How do Insurance Companies Make Money

Although there are variations between insurance products and insurance companies, the basic principles they use to make money are the same. To provide insurance, insurers charge a surcharge, that is, the price of insurance. You can pay surcharges in various ways, depending on the type of insurance and your preference. For example, car insurance used to be paid every six months. Currently, many companies also allow monthly or annual payments. These surcharges constitute the money that insurers receive from their clients.

Insurance surcharges

Although there are variations between insurance products and insurance companies, the basic principles they use to make money are the same. To provide insurance, insurers charge a surcharge, that is, the price of insurance. You can pay surcharges in various ways, depending on the type of insurance and your preference. For example, car insurance used to be paid every six months. Currently, many companies also allow monthly or annual payments. These surcharges constitute the money that insurers receive from their clients.

Insurers expenses

An insurer must pay according to the terms of the insurance when a certain event occurs to an insured. In the case of people with insured houses, the company can pay in case of fire. In general, the maximum amount the company will pay is set in its policy. These payments represent the expenses of the insurers.

Shared risk and large numbers

If a customer pays a $500 surcharge for their car insurance, but does not have an accident, the insurer saves the $500. Likewise, if a client pays a $500 charge to insure his car and has an accident that causes US $50,000 of damages, the insurer will pay US $50,000 regardless of whether the customer pays much less.

This concept is called shared risk. In the previous example, if the insurer has 100 clients who pay US $500 per year surcharge, but those clients do not have any claims for each client who has US $50,000 in claims, the insurer would not earn or lose money. Each customer over 100 for one represents a profit, or each dollar charged over US $500 represents a profit.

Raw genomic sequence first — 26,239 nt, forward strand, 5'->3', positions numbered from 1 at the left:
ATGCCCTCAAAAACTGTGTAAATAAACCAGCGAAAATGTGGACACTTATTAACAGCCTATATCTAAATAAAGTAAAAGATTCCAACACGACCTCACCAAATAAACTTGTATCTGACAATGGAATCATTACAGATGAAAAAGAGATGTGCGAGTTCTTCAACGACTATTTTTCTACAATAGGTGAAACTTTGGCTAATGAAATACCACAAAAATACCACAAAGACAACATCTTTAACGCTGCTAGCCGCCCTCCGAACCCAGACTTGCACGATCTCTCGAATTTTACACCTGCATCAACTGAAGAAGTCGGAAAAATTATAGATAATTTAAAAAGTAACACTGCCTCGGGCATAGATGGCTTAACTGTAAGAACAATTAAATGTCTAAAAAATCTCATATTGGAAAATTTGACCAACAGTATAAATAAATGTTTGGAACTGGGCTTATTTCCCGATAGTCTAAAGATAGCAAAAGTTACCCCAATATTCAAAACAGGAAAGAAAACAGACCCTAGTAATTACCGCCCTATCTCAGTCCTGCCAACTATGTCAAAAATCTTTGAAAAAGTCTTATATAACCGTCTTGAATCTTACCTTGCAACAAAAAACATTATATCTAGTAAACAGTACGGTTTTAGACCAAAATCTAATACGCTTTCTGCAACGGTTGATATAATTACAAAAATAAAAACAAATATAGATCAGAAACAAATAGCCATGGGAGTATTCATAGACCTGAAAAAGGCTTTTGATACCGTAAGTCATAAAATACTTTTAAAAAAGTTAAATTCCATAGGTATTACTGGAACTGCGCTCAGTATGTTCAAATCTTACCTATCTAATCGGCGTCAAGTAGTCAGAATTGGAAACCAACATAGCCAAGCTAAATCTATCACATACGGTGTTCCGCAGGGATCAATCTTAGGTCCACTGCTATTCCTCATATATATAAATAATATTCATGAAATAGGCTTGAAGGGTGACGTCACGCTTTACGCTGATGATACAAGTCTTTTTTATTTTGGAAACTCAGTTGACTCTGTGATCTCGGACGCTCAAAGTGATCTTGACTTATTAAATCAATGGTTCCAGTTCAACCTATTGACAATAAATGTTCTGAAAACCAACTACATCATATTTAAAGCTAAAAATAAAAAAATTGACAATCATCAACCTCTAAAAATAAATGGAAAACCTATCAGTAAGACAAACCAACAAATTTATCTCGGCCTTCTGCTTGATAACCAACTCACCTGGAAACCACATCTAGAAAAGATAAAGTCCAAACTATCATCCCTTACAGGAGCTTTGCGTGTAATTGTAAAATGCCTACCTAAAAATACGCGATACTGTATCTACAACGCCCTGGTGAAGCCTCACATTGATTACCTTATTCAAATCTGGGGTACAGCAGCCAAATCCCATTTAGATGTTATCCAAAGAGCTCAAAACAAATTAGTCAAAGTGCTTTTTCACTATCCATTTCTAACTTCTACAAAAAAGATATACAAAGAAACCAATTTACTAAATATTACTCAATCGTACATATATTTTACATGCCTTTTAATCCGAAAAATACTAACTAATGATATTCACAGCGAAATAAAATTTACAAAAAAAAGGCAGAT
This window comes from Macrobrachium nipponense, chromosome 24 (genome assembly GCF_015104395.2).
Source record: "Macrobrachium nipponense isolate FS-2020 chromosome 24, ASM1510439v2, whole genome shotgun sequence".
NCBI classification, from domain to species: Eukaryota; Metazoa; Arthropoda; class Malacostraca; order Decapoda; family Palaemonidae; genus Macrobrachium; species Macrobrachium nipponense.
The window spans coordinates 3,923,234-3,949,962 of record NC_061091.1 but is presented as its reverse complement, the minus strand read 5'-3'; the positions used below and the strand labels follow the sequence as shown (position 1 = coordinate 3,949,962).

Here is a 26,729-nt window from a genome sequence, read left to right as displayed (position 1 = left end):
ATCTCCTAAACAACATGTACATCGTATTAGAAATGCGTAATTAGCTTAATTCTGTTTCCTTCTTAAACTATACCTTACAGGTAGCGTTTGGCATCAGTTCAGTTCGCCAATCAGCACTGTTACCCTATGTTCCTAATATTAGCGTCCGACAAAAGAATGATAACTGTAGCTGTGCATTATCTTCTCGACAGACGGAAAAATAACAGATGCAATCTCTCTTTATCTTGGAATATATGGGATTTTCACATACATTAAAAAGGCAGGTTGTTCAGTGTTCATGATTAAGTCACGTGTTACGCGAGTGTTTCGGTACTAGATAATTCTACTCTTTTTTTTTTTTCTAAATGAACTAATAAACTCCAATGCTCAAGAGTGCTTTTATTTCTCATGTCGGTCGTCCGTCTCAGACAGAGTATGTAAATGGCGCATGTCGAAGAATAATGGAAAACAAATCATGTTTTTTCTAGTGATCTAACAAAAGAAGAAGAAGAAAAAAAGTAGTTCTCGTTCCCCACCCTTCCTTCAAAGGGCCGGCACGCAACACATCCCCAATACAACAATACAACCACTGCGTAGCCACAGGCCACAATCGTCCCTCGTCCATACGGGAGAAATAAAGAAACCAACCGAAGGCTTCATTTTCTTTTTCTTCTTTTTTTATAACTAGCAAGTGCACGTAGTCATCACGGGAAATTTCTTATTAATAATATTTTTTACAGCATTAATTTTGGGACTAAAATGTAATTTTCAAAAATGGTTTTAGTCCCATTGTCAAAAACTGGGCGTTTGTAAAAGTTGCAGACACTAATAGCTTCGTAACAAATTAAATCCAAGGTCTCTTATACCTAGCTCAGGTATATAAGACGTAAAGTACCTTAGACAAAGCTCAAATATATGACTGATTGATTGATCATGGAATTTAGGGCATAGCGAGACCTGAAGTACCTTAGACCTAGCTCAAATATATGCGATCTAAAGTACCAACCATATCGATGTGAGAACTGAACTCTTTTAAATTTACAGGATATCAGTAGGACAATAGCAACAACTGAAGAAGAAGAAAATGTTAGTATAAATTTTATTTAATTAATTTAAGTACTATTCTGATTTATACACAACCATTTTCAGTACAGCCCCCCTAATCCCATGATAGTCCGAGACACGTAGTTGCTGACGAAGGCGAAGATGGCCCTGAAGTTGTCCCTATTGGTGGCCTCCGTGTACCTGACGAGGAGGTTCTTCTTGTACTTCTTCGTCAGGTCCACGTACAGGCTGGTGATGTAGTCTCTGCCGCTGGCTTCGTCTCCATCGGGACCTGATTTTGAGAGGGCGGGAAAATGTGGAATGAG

Of course, the real world is not so orderly. However, statistics are emerging on a large number of insured clients. With larger numbers, these statistics are increasingly accurate.

Bookings

As claims are not filed on a regular basis, there are times when the insurer will have more money in reserve than it needs to pay claims. In our previous example, if one in 5 people files an average claim of US $ 5,000 a year, it would mean that in one year there could be five claims of US $100 each (and other years in which they will be older). In this year, the insurer will have received US $ 5,500 in surcharges and will only have paid US $500 in claims. The additional US $ 500 charged in the required amount remains a gain. However, the company has acquired US $4,500, which statistics will later need to pay claims. Then, the company will save that money as a reserve. This money is not a gain.

Reserve Investment

The reserves of an insurer are not saved in a savings account. Instead, the insurer invests them. If the insurer has a positive return on this investment, that money would be a gain. So, if the company gets a return of 10 percent of the US $4,500 before needing that money, it would make US $450 in extra profit just by saving their reserves.

The combination of charging profitable surcharges, plus the money they earn with the investment of reserves is the way insurers make money.

Selection and Rejection of Coverage

For the model to work, an insurer must have a way of statistically measuring the risk involved in any insurance product. If you cannot measure this risk, an insurer cannot sell a certain product to a certain segment of the population or area. In addition, if the company can project the risk, but cannot find a way to offer the product that covers such risk profitably, the insurer will not be able to offer the product.

For example, many companies have stopped drafting home insurance policies in areas where there are usually hurricanes, such as in Florida’s coastal areas. In this case, insurers determined that there are no profitable ways to offer such policies because the surcharges should be so high that few people would buy the insurance, and the shared risk model among many people would not work.